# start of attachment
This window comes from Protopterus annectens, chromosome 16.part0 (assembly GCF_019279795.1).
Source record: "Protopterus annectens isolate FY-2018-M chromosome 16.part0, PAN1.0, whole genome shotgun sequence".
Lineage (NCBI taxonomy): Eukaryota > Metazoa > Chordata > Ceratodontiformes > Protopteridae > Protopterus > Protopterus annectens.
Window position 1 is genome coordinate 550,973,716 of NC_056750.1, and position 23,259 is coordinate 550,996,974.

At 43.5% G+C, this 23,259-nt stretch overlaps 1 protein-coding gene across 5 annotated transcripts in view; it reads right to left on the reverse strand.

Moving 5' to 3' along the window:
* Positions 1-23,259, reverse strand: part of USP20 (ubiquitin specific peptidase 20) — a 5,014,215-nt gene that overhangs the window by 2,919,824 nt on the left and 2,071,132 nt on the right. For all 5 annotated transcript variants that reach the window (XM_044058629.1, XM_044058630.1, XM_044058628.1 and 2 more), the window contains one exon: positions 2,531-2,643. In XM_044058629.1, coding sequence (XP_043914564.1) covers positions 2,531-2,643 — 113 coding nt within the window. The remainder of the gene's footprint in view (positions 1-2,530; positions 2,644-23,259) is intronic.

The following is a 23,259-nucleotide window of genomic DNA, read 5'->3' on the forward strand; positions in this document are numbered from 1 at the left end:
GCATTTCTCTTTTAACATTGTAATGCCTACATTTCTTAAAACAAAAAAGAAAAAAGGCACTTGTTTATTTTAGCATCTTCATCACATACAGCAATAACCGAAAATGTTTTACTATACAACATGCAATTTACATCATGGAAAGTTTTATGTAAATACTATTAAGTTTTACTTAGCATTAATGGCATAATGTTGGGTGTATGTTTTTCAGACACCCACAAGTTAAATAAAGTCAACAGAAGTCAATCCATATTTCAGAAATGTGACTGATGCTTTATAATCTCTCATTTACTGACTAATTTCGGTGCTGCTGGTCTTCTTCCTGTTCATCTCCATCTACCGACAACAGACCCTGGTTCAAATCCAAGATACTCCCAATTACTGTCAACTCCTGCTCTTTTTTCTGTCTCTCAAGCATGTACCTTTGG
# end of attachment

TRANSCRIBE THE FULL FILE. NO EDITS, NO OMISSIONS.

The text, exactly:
This window comes from Protopterus annectens, chromosome 16.part0 (assembly GCF_019279795.1).
Source record: "Protopterus annectens isolate FY-2018-M chromosome 16.part0, PAN1.0, whole genome shotgun sequence".
Lineage (NCBI taxonomy): Eukaryota > Metazoa > Chordata > Ceratodontiformes > Protopteridae > Protopterus > Protopterus annectens.
Window position 1 is genome coordinate 550,973,716 of NC_056750.1, and position 23,259 is coordinate 550,996,974.

At 43.5% G+C, this 23,259-nt stretch overlaps 1 protein-coding gene across 5 annotated transcripts in view; it reads right to left on the reverse strand.

Moving 5' to 3' along the window:
* Positions 1-23,259, reverse strand: part of USP20 (ubiquitin specific peptidase 20) — a 5,014,215-nt gene that overhangs the window by 2,919,824 nt on the left and 2,071,132 nt on the right. For all 5 annotated transcript variants that reach the window (XM_044058629.1, XM_044058630.1, XM_044058628.1 and 2 more), the window contains one exon: positions 2,531-2,643. In XM_044058629.1, coding sequence (XP_043914564.1) covers positions 2,531-2,643 — 113 coding nt within the window. The remainder of the gene's footprint in view (positions 1-2,530; positions 2,644-23,259) is intronic.

The following is a 23,259-nucleotide window of genomic DNA, read 5'->3' on the forward strand; positions in this document are numbered from 1 at the left end:
GCATTTCTCTTTTAACATTGTAATGCCTACATTTCTTAAAACAAAAAAGAAAAAAGGCACTTGTTTATTTTAGCATCTTCATCACATACAGCAATAACCGAAAATGTTTTACTATACAACATGCAATTTACATCATGGAAAGTTTTATGTAAATACTATTAAGTTTTACTTAGCATTAATGGCATAATGTTGGGTGTATGTTTTTCAGACACCCACAAGTTAAATAAAGTCAACAGAAGTCAATCCATATTTCAGAAATGTGACTGATGCTTTATAATCTCTCATTTACTGACTAATTTCGGTGCTGCTGGTCTTCTTCCTGTTCATCTCCATCTACCGACAACAGACCCTGGTTCAAATCCAAGATACTCCCAATTACTGTCAACTCCTGCTCTTTTTTCTGTCTCTCAAGCATGTACCTTTGG